In his 15-part series, Matt Flocco gives freshmen a slice of wisdom each week.
For the past two years, my New Year’s resolution has been to make Sunday the day of rest. This is partly for my own religious purposes, but more so because sometimes you just need time to stop and digest it all.
Everyone should take one day out of the week for themselves–no homework, no extracurricular activities, no job. This is all extremely utopian, but if you can manage it, you should try it once in a while.
Work your patootie off on Saturday, then take Sunday to sleep in, watch television, go city exploring, do whatever. Take the time to catch up with your roommates, watch a movie you haven’t seen in a while. Maybe give your family a call to see how they’re doing, or maybe have a few friends to your house to catch up and have dinner.
One of the problems with being a college student is being busy. That and the copious amounts of moolah you will have to pay back after graduation.
Shh, everything will be OK, the world is ending December 2012.
Being busy and active is absolutely wonderful and healthy, but you won’t retain any of your experiences if you are too busy jumping from one thing to the next.
Use that one day a week, or even half a day, for you. Use it as a time to reflect upon the previous week. Meet any new people this week? What were they like? Have an interesting conversation at any point? Get into any fights? See something on YouTube you really liked? Learn something in class you thought was awesome and worth exploring? Skipped class because it was that awful?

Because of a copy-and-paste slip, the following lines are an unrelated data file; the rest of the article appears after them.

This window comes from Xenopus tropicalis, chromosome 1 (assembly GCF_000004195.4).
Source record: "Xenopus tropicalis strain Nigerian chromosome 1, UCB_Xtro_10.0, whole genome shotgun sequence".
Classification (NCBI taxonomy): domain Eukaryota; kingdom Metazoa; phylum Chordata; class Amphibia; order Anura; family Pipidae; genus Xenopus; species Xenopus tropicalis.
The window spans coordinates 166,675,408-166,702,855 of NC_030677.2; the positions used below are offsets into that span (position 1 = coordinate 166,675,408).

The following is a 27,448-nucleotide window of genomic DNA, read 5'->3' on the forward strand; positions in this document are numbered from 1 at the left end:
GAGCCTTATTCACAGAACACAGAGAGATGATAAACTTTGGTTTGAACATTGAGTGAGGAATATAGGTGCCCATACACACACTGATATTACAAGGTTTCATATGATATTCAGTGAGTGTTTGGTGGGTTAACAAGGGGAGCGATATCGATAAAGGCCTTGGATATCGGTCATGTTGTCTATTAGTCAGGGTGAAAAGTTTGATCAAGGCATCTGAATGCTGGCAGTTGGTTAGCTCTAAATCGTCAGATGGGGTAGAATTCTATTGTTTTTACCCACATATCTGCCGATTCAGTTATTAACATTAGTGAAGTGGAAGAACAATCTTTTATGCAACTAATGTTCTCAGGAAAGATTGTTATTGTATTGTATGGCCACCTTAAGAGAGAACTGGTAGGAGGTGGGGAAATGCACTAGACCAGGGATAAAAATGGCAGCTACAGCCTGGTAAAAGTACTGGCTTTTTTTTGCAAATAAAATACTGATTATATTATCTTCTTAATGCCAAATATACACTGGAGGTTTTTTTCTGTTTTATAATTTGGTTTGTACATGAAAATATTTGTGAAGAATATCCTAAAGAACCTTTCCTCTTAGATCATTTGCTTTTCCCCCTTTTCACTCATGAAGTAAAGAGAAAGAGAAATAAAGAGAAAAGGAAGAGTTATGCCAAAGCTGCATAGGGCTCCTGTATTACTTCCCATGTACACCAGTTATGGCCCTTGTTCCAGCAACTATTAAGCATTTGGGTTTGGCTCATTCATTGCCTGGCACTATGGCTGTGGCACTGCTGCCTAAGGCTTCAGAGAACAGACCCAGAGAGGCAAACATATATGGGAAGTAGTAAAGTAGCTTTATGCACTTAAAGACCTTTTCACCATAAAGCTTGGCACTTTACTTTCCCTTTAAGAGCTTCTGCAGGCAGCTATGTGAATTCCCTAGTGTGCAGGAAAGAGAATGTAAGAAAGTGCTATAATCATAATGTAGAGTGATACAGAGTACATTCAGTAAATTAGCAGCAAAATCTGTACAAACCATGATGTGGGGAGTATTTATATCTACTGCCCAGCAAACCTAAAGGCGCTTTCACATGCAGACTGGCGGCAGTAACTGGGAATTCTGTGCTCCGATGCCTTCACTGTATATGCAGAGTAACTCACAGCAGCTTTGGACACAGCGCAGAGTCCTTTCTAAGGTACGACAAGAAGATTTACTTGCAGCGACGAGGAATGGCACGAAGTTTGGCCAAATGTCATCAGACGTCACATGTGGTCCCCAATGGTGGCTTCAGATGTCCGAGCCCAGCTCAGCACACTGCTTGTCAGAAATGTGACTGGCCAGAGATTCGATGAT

Take a break and look back. We get so focused on looking at the future that we really do not worry about what is happening to us at the current moment. We have been “preparing” since our first days of school. Grade school prepares for middle school. Middle school prepares for high school. High school prepares for freshman year. Then that prepares you for internships. Then while you are in those internships you prepare for more classes. Then you prepare for graduation and the real world. Then you get to the real world and you realize you spent your entire life preparing.
Preparation is important, but only to a certain degree. Be satisfied and happy that these years are just awesome. Work hard, but give yourself a break. Give yourself time to reflect and digest before you head to that graduation ceremony in a few years.
Matthew Flocco can be reached at firstname.lastname@example.org.